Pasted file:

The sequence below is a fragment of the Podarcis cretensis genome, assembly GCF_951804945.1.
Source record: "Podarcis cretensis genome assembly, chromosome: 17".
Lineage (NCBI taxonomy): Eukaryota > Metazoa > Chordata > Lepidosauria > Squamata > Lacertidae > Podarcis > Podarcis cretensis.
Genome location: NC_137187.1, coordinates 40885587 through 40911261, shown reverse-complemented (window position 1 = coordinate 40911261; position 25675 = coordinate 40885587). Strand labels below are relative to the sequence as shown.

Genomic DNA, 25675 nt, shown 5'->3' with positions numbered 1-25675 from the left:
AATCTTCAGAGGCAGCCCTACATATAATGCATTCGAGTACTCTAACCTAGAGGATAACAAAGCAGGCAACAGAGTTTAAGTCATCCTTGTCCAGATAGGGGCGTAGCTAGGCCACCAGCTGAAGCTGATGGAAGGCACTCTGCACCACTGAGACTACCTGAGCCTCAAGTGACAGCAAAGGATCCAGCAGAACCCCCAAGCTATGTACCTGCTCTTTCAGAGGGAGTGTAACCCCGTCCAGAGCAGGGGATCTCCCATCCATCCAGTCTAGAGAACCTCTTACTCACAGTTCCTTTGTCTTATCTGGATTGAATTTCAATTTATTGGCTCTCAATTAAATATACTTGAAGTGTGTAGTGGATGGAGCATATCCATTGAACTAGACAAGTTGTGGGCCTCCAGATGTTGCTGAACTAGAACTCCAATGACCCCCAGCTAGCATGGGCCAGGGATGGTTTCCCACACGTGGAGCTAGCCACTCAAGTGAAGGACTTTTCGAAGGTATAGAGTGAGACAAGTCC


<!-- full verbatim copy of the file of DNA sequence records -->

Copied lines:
The sequence below is a fragment of the Podarcis cretensis genome, assembly GCF_951804945.1.
Source record: "Podarcis cretensis genome assembly, chromosome: 17".
Lineage (NCBI taxonomy): Eukaryota > Metazoa > Chordata > Lepidosauria > Squamata > Lacertidae > Podarcis > Podarcis cretensis.
Genome location: NC_137187.1, coordinates 40885587 through 40911261, shown reverse-complemented (window position 1 = coordinate 40911261; position 25675 = coordinate 40885587). Strand labels below are relative to the sequence as shown.

Genomic DNA, 25675 nt, shown 5'->3' with positions numbered 1-25675 from the left:
AATCTTCAGAGGCAGCCCTACATATAATGCATTCGAGTACTCTAACCTAGAGGATAACAAAGCAGGCAACAGAGTTTAAGTCATCCTTGTCCAGATAGGGGCGTAGCTAGGCCACCAGCTGAAGCTGATGGAAGGCACTCTGCACCACTGAGACTACCTGAGCCTCAAGTGACAGCAAAGGATCCAGCAGAACCCCCAAGCTATGTACCTGCTCTTTCAGAGGGAGTGTAACCCCGTCCAGAGCAGGGGATCTCCCATCCATCCAGTCTAGAGAACCTCTTACTCACAGTTCCTTTGTCTTATCTGGATTGAATTTCAATTTATTGGCTCTCAATTAAATATACTTGAAGTGTGTAGTGGATGGAGCATATCCATTGAACTAGACAAGTTGTGGGCCTCCAGATGTTGCTGAACTAGAACTCCAATGACCCCCAGCTAGCATGGGCCAGGGATGGTTTCCCACACGTGGAGCTAGCCACTCAAGTGAAGGACTTTTCGAAGGTATAGAGTGAGACAAGTCC